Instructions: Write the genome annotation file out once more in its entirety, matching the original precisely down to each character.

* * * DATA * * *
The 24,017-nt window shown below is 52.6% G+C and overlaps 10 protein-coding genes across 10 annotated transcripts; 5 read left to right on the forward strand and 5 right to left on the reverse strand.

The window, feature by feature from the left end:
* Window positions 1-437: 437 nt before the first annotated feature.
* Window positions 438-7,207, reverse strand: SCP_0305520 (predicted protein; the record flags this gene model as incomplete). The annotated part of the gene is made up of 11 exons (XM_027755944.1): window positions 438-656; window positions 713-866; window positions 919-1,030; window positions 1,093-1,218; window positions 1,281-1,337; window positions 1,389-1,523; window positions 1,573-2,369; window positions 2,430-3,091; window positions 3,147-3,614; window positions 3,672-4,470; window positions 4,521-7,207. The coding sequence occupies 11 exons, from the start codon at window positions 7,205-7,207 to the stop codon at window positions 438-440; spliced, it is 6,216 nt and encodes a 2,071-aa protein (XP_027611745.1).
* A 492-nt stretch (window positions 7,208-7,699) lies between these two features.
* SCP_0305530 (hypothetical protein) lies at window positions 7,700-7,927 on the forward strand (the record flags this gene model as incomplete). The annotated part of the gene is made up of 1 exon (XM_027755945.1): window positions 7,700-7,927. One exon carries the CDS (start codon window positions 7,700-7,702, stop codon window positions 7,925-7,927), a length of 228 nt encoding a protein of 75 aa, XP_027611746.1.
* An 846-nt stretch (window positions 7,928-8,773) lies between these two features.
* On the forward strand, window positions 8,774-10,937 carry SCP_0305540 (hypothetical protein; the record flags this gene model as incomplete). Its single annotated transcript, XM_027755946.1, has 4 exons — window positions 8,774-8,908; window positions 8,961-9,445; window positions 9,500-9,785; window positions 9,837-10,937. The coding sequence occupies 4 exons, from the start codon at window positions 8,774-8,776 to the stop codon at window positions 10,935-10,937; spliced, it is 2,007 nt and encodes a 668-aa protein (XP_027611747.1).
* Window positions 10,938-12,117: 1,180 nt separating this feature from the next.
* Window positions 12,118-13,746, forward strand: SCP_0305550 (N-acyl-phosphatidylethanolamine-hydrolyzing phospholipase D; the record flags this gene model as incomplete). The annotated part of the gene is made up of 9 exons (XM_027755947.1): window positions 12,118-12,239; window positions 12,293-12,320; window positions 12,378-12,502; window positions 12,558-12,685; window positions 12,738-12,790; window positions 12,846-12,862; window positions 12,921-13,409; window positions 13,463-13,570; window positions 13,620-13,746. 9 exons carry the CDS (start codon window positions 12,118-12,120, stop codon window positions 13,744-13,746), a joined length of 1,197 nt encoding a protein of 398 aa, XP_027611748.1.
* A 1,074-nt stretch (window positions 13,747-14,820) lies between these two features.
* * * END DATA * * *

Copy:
The 24,017-nt window shown below is 52.6% G+C and overlaps 10 protein-coding genes across 10 annotated transcripts; 5 read left to right on the forward strand and 5 right to left on the reverse strand.

The window, feature by feature from the left end:
* Window positions 1-437: 437 nt before the first annotated feature.
* Window positions 438-7,207, reverse strand: SCP_0305520 (predicted protein; the record flags this gene model as incomplete). The annotated part of the gene is made up of 11 exons (XM_027755944.1): window positions 438-656; window positions 713-866; window positions 919-1,030; window positions 1,093-1,218; window positions 1,281-1,337; window positions 1,389-1,523; window positions 1,573-2,369; window positions 2,430-3,091; window positions 3,147-3,614; window positions 3,672-4,470; window positions 4,521-7,207. The coding sequence occupies 11 exons, from the start codon at window positions 7,205-7,207 to the stop codon at window positions 438-440; spliced, it is 6,216 nt and encodes a 2,071-aa protein (XP_027611745.1).
* A 492-nt stretch (window positions 7,208-7,699) lies between these two features.
* SCP_0305530 (hypothetical protein) lies at window positions 7,700-7,927 on the forward strand (the record flags this gene model as incomplete). The annotated part of the gene is made up of 1 exon (XM_027755945.1): window positions 7,700-7,927. One exon carries the CDS (start codon window positions 7,700-7,702, stop codon window positions 7,925-7,927), a length of 228 nt encoding a protein of 75 aa, XP_027611746.1.
* An 846-nt stretch (window positions 7,928-8,773) lies between these two features.
* On the forward strand, window positions 8,774-10,937 carry SCP_0305540 (hypothetical protein; the record flags this gene model as incomplete). Its single annotated transcript, XM_027755946.1, has 4 exons — window positions 8,774-8,908; window positions 8,961-9,445; window positions 9,500-9,785; window positions 9,837-10,937. The coding sequence occupies 4 exons, from the start codon at window positions 8,774-8,776 to the stop codon at window positions 10,935-10,937; spliced, it is 2,007 nt and encodes a 668-aa protein (XP_027611747.1).
* Window positions 10,938-12,117: 1,180 nt separating this feature from the next.
* Window positions 12,118-13,746, forward strand: SCP_0305550 (N-acyl-phosphatidylethanolamine-hydrolyzing phospholipase D; the record flags this gene model as incomplete). The annotated part of the gene is made up of 9 exons (XM_027755947.1): window positions 12,118-12,239; window positions 12,293-12,320; window positions 12,378-12,502; window positions 12,558-12,685; window positions 12,738-12,790; window positions 12,846-12,862; window positions 12,921-13,409; window positions 13,463-13,570; window positions 13,620-13,746. 9 exons carry the CDS (start codon window positions 12,118-12,120, stop codon window positions 13,744-13,746), a joined length of 1,197 nt encoding a protein of 398 aa, XP_027611748.1.
* A 1,074-nt stretch (window positions 13,747-14,820) lies between these two features.